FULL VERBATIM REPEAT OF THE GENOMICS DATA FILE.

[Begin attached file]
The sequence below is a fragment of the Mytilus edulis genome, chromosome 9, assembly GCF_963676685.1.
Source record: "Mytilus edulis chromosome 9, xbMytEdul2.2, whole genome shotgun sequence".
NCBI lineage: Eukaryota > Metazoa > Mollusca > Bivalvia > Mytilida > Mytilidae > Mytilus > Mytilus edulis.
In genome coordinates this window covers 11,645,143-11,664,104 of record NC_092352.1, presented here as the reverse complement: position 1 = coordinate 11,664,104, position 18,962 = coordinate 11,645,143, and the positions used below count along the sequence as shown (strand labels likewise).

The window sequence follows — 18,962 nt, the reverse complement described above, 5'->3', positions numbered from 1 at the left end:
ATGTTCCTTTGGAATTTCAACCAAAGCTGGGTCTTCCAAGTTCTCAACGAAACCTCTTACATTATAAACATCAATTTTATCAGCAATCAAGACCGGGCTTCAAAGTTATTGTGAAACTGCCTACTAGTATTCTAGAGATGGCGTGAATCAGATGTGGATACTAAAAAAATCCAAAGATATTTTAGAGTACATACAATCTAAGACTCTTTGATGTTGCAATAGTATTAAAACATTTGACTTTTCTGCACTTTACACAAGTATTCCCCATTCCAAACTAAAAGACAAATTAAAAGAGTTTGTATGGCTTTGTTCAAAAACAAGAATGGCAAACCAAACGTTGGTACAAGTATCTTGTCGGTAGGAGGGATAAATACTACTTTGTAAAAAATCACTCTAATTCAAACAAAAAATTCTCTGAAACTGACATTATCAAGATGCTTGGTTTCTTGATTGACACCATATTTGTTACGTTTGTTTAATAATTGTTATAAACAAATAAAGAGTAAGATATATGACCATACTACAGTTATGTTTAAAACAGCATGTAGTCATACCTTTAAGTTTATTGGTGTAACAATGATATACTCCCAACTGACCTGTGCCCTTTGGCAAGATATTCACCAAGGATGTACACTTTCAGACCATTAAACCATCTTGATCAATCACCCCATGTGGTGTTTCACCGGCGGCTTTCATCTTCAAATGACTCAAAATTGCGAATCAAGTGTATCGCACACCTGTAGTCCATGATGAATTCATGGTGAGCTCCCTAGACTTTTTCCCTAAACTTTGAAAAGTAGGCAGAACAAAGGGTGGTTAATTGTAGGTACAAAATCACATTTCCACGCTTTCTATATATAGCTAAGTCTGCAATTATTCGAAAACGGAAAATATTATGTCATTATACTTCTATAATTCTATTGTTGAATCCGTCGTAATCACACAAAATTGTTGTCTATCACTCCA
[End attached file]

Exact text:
The sequence below is a fragment of the Mytilus edulis genome, chromosome 9, assembly GCF_963676685.1.
Source record: "Mytilus edulis chromosome 9, xbMytEdul2.2, whole genome shotgun sequence".
NCBI lineage: Eukaryota > Metazoa > Mollusca > Bivalvia > Mytilida > Mytilidae > Mytilus > Mytilus edulis.
In genome coordinates this window covers 11,645,143-11,664,104 of record NC_092352.1, presented here as the reverse complement: position 1 = coordinate 11,664,104, position 18,962 = coordinate 11,645,143, and the positions used below count along the sequence as shown (strand labels likewise).

The window sequence follows — 18,962 nt, the reverse complement described above, 5'->3', positions numbered from 1 at the left end:
ATGTTCCTTTGGAATTTCAACCAAAGCTGGGTCTTCCAAGTTCTCAACGAAACCTCTTACATTATAAACATCAATTTTATCAGCAATCAAGACCGGGCTTCAAAGTTATTGTGAAACTGCCTACTAGTATTCTAGAGATGGCGTGAATCAGATGTGGATACTAAAAAAATCCAAAGATATTTTAGAGTACATACAATCTAAGACTCTTTGATGTTGCAATAGTATTAAAACATTTGACTTTTCTGCACTTTACACAAGTATTCCCCATTCCAAACTAAAAGACAAATTAAAAGAGTTTGTATGGCTTTGTTCAAAAACAAGAATGGCAAACCAAACGTTGGTACAAGTATCTTGTCGGTAGGAGGGATAAATACTACTTTGTAAAAAATCACTCTAATTCAAACAAAAAATTCTCTGAAACTGACATTATCAAGATGCTTGGTTTCTTGATTGACACCATATTTGTTACGTTTGTTTAATAATTGTTATAAACAAATAAAGAGTAAGATATATGACCATACTACAGTTATGTTTAAAACAGCATGTAGTCATACCTTTAAGTTTATTGGTGTAACAATGATATACTCCCAACTGACCTGTGCCCTTTGGCAAGATATTCACCAAGGATGTACACTTTCAGACCATTAAACCATCTTGATCAATCACCCCATGTGGTGTTTCACCGGCGGCTTTCATCTTCAAATGACTCAAAATTGCGAATCAAGTGTATCGCACACCTGTAGTCCATGATGAATTCATGGTGAGCTCCCTAGACTTTTTCCCTAAACTTTGAAAAGTAGGCAGAACAAAGGGTGGTTAATTGTAGGTACAAAATCACATTTCCACGCTTTCTATATATAGCTAAGTCTGCAATTATTCGAAAACGGAAAATATTATGTCATTATACTTCTATAATTCTATTGTTGAATCCGTCGTAATCACACAAAATTGTTGTCTATCACTCCA